Revelation at Armageddon

Military violence never ends, but Jesus’ way leads to true and lasting peace. An insight received one Remembrance Day, while standing at Armageddon. (Listen.)

To get to Armageddon, known in Hebrew as ‘Megiddo’, we drive past an airfield. Our Israeli guide tells us about the Syrian fighter pilot who defected there in 1989. He was flying a Soviet-made MIG-23, which provided Israel with valuable military intelligence—and it feels like nothing ever changes.

For in the Hebrew Bible, Megiddo is the site of many clashes where victory is attributed to God; and in the book of Revelation, it’s the site where the kings of the world are assembled for a final battle. And so for many people Megiddo, or Armageddon, has long been associated with the violence we expect from military rulers, whether human or divine: and the military is still active here.

At Megiddo, we park and begin to climb. Megiddo is a tell: a settlement built on the ruins of another. And this tell is high: it has twenty-nine layers. Twenty-nine times, a settlement was built there; twenty-nine times, it was invaded, the people enslaved or slaughtered, the buildings demolished. Twenty-eight times, it was rebuilt; after the last destruction, it was abandoned.

We walk up the tell. It’s November 11th: Remembrance (Armistice) Day. Our New Testament lecturer reminds us that, in the book of Revelation, the Word of God comes with a sword not in his hand, but in his mouth; the sword is not for killing, but for proclaiming the truth of Jesus Christ. I remember the image of blood on white garments: not the blood of enemies slain, but his own blood, poured out already for the sins of the world. I remember the image of a throne on which sits neither lion nor warrior, but lamb. Vulnerable, with no military power, it is easily slaughtered.

At eleven o’clock, we pause for a minute’s silence. We pray for all those who have ever suffered or died in war; we pray for an end to all wars. In the silence, two Israeli fighter jets fly overhead. Their engines roar, and the echoes ricochet loudly around the valley for long seconds afterwards.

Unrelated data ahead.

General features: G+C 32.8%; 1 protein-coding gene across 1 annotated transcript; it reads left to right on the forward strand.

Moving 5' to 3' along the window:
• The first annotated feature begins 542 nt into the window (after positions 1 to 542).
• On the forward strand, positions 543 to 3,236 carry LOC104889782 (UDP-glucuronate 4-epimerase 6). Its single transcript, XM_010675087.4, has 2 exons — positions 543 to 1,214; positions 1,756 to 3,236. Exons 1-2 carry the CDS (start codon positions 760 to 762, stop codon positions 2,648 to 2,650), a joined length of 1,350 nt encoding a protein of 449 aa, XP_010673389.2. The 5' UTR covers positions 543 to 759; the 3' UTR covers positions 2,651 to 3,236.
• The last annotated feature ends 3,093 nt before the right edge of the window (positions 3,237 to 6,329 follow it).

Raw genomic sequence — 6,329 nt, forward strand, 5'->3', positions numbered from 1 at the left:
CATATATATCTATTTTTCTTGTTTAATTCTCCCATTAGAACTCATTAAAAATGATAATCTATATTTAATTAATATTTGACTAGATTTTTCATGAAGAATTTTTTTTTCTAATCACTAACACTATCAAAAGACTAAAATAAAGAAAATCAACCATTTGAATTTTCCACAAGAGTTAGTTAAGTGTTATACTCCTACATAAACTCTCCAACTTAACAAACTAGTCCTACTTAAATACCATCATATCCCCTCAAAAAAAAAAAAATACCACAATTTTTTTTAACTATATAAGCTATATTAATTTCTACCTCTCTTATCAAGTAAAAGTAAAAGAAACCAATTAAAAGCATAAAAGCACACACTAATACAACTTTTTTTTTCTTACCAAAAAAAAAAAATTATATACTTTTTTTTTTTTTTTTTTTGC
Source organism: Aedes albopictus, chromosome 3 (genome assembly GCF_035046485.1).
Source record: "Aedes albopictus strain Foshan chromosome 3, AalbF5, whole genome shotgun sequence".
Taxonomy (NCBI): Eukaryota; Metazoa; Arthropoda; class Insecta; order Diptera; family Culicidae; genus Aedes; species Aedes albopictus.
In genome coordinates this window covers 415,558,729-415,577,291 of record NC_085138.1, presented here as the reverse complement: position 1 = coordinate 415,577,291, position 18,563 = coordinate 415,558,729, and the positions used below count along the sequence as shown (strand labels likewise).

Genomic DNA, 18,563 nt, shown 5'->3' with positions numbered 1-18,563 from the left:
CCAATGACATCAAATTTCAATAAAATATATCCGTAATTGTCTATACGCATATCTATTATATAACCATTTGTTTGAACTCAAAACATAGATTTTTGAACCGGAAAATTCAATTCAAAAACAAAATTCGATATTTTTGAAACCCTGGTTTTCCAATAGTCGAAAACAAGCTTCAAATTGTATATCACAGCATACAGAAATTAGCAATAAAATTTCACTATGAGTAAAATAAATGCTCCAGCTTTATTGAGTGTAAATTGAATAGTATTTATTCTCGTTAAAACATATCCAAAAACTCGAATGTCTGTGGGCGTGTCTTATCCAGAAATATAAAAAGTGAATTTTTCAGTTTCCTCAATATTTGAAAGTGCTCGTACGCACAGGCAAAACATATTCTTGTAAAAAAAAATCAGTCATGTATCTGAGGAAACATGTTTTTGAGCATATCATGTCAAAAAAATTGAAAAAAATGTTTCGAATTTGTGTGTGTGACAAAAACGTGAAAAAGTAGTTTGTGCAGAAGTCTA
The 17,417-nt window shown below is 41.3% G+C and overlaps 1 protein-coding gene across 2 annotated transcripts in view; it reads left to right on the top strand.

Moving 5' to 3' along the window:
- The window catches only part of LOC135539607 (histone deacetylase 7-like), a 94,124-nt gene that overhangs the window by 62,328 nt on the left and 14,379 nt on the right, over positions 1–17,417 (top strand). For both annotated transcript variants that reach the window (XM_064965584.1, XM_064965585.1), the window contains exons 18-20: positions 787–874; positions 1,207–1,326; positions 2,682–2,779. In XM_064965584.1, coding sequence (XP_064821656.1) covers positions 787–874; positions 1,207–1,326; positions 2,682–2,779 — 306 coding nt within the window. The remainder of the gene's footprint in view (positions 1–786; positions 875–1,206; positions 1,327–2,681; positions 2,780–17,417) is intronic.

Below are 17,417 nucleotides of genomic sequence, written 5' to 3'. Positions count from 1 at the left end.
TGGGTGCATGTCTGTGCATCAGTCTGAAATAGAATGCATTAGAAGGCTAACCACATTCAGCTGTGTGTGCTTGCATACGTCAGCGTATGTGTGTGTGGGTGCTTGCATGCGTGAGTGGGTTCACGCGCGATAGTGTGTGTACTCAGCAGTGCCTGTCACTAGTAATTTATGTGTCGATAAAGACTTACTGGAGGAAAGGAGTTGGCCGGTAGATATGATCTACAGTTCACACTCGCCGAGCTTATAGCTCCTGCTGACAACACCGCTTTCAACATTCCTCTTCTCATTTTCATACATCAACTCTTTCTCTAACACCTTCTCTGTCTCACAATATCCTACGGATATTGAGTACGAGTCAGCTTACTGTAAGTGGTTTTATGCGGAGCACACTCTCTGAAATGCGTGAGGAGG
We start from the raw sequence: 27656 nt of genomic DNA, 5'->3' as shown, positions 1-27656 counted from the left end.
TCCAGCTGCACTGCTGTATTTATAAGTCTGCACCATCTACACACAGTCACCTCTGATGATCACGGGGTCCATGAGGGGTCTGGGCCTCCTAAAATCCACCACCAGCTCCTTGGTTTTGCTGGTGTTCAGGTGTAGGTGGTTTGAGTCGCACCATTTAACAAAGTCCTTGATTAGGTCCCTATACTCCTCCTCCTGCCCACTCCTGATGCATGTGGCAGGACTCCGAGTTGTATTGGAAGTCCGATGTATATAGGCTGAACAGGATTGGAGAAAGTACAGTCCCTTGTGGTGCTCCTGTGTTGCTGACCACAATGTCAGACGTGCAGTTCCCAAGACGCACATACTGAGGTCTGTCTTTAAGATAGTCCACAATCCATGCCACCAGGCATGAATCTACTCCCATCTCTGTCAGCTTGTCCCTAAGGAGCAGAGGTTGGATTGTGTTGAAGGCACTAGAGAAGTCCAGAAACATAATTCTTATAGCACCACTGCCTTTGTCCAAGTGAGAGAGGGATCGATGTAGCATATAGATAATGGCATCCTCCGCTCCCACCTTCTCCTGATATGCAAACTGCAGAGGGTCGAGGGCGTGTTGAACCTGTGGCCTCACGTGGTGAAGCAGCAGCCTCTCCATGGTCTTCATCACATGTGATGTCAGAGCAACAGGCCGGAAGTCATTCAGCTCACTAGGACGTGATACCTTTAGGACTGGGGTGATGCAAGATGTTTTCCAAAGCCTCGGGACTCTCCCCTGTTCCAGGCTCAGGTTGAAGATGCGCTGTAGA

The minute comes to an end. Our guide, who lost most of his family in the Holocaust, points to the echoes in the sky. “Those are the sons of light,” he says. “Those F-16I’s protect us from the forces of darkness which seek to destroy Israel.”

Today is the Feast of Christ the King, a relatively new event in the church calendar. It was instituted in 1925 by Pope Pius XI, who was negotiating with Mussolini for political independence and the absolute dominance of the Roman Catholic Church in Italy. In return for these favours, Pius worked to suppress the only democratic party in Italy, agreed to neutrality in international negotiations, and instituted this Feast. Jesus never claimed to be king, and kingship is a role he shied away from. Yet for decades this day has celebrated a Christ made in the image of a European king, and this pseudo-Christ has been used to spiritually control the masses, and to shore up religious and governmental authority.

In case you’re thinking this authority has been benign, even godly, know this: With the consent of the Catholic church, the Fascists in Italy expelled all Jewish children from state and private schools. They fired all Jews who were working in universities, banks, the civil service and the military. They limited and regulated Jews in other industries, and they stripped Jews of property and bank accounts. The Pope told Mussolini that the church had long seen the need to “rein in the children of Israel” and to take “protective measures against their evil-doing,” and he agreed not to criticise the anti-Semitic measures. In any case, said Mussolini to the Pope, he would do nothing to Italy’s Jews that had not already been done under papal rule.

Locally, we know all too well how religious authority colluded with the state in the forcible removal of Indigenous children from their families, in the shaming and control of unmarried mothers, and in the ongoing shaming and ostracising of LGBTQ+ folk. We know, too, how the state long turned a blind eye to the abuse of children by religious leaders. In other words, the image of Christ as an authoritarian king is the outcome of a dark marriage between religious and state power, and it leads to terrible outcomes.